Just when you might’ve concluded the victory of SUVs over sedans was complete, along comes something like the 2019 Kia Stinger. The Stinger isn’t the first of the modern five-door “sportbacks” – Audi’s A7 and Porsche’s Panamera get credit for that. But what Kia has managed to do is bring the sportback to the mid-market, and do it well enough to pick up the 2019 AJAC (Automobile Journalists Association of Canada) “Car of the Year” award.
It’s certainly a well-deserved win: In addition to being good old-fashioned fun to drive, the Stinger offers a handsome exterior, excellent driving dynamics, and a nicely appointed interior with an impressively big cargo area that rivals (and in some cases bests) that of similar-sized SUVs.
Initially introduced for 2018 with a sweetly powerful V6, for 2019 the Stinger is now available in GT-Line trim with an arguably more practical (and certainly somewhat less expensive) 2.0L turbocharged four-cylinder, which is the car I tested.
The turbo-four cranks out 255 hp at 6,200 rpm and 260 lb-ft of torque starting at 1,400 rpm, and for the Canadian market is hooked up to a standard-equipment eight-speed automatic transmission and standard all-wheel drive. It’s enough power to hustle the car from zero to 100 km/h in six seconds flat, about a second off the pace of the V6-powered Stinger.
The GT-Line may be the base model in the Stinger lineup, but it doesn’t skimp on interior appointments. The upholstery is perforated leather, with properly supportive heated power-adjustable front seats, standard-equipment heated steering wheel, and nice-looking soft-touch materials everywhere above the cockpit centreline. I particularly liked the triple centre vents, which look very ’60s Ferrari.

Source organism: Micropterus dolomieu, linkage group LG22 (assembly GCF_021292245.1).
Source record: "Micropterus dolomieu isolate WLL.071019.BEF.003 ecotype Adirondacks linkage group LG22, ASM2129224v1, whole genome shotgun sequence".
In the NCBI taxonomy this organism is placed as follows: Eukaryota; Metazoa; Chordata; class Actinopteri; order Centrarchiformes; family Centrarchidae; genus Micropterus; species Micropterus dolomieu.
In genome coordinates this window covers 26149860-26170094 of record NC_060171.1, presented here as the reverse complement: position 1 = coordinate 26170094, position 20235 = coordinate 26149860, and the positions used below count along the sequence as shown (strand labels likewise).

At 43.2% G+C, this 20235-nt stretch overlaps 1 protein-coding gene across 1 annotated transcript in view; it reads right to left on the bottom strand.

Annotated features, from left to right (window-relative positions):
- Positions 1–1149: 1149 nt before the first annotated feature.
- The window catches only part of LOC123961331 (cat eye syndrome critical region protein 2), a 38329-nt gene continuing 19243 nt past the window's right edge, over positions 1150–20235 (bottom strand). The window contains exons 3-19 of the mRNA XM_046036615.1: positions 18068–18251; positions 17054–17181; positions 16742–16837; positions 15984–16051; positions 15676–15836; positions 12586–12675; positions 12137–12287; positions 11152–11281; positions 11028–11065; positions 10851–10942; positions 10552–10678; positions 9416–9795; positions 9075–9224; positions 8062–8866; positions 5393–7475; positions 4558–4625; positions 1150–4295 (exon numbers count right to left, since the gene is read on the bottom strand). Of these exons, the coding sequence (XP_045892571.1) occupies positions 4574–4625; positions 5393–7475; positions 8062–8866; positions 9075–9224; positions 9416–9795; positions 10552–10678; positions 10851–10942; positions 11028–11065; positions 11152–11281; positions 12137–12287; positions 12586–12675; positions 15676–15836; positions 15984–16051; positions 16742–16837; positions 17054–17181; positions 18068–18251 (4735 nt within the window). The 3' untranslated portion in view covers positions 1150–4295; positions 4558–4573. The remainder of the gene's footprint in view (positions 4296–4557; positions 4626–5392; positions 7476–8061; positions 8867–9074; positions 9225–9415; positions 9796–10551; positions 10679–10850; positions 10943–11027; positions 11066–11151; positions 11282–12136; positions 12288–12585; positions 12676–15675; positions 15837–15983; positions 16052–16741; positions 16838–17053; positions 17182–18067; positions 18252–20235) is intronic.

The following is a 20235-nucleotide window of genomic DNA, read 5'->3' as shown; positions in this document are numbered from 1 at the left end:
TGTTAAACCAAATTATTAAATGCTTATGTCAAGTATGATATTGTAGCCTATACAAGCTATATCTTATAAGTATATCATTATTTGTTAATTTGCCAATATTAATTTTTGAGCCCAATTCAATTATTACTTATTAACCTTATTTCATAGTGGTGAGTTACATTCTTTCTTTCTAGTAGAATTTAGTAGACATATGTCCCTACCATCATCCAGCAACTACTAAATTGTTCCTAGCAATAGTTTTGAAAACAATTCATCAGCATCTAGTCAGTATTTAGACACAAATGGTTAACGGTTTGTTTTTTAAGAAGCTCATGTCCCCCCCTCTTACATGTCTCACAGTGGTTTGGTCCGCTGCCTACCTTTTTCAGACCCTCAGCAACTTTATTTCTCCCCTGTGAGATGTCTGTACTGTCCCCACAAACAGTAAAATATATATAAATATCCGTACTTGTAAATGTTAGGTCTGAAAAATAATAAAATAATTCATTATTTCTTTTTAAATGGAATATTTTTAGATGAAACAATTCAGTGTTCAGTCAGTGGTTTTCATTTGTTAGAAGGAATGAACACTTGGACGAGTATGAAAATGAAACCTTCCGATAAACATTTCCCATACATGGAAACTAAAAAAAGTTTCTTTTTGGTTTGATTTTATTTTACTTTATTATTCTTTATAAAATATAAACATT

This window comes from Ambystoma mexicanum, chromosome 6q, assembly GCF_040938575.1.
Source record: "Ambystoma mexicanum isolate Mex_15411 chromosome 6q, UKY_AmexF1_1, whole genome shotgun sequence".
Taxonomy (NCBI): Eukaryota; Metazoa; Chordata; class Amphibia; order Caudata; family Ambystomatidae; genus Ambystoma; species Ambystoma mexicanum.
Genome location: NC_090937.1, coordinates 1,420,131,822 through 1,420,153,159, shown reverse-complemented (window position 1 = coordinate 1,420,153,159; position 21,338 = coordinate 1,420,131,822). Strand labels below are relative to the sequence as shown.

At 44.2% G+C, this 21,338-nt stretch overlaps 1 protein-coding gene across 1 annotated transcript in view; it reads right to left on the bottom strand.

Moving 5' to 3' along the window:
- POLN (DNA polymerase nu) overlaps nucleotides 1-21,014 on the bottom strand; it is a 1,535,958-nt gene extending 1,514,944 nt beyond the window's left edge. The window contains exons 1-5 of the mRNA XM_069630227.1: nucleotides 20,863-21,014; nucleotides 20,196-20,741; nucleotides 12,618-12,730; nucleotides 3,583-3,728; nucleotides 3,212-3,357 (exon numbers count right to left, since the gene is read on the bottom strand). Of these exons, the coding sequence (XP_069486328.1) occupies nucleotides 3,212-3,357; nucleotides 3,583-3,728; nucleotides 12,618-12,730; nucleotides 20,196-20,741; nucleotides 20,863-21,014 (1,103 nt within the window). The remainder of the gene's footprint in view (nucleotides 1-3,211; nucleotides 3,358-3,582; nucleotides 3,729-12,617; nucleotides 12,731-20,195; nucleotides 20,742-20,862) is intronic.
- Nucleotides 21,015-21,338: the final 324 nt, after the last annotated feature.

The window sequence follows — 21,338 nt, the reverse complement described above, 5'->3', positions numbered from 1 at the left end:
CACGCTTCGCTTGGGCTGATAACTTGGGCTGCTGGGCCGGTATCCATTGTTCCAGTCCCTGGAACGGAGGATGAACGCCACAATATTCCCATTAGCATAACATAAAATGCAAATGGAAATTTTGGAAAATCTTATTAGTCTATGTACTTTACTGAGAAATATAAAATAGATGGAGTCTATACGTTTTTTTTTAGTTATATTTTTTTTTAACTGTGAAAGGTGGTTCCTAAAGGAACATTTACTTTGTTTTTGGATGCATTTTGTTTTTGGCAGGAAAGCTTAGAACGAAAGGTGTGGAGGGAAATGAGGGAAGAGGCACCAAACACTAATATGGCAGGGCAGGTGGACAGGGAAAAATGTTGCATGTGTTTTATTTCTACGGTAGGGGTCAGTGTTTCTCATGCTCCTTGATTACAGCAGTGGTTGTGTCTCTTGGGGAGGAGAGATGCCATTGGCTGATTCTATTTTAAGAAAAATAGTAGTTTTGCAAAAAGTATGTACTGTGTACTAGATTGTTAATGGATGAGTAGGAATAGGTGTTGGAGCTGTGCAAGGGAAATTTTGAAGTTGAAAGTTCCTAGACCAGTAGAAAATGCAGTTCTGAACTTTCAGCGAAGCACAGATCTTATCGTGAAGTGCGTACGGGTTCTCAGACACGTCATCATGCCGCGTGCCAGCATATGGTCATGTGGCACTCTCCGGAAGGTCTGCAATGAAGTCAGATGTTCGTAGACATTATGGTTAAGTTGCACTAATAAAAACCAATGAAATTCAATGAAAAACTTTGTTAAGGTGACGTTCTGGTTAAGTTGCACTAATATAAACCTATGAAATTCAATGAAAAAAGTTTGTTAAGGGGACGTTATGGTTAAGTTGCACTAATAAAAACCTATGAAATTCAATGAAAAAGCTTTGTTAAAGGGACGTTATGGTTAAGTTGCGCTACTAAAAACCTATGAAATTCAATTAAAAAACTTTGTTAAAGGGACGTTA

The outboard rear seats offer good leg room, although headroom is at a bit of a premium for those over about 5'11". That said, I had no complaints from my rear-seat passengers, one of whom is just over 5'10". Behind the rear seats is space for 660 L of cargo, which expands to 1,158 L with the seats folded (though it’s worth noting they don’t fold entirely flat).
Controls are logically laid out, and Kia’s infotainment interface (which includes Kia’s UVO connected car services) is one of the more intuitive systems out there, although not everyone will like the freestanding-style display. Android Auto and Apple CarPlay connectivity are part of the package, as is becoming the norm, but built-in navigation isn’t available. An inductive phone charging pad, USB plug, and auxiliary input provide plenty of options for connecting and using devices. One minor ergonomic quibble is that I’d prefer to have the climate control information displayed immediately adjacent to the climate controls themselves, rather than some distance away on the infotainment screen.
A bigger beef is with the Stinger’s poor rearward sightlines, which are downright tunnel-like (fortunately there’s a decent rear-view camera with dynamic guidelines). The Volkswagen Arteon and Buick Regal Sportback both manage to create compelling-looking bodylines without sacrificing outward rear visibility as badly as the Stinger (and I’d actually argue that the Regal has the better-looking rump, although the Stinger has the most handsome face of the group, hands-down). I was also disappointed that a sunroof is unavailable in the GT-Line – the only available option is paint colour, which will cost you $200 for anything other than basic black.
MORE RELATED ARTICLES
Responsive road manners
On the road, the Stinger rewards with thoroughly engaging driving dynamics. Kia lured BMW suspension wizard Albert Biermann away from the BMW M Division a couple of years ago, and he’s clearly making his mark: the Stinger has a responsive, light-on-its-feet feel that belies its substantial 1,729 kg (3,812 lb) curb weight.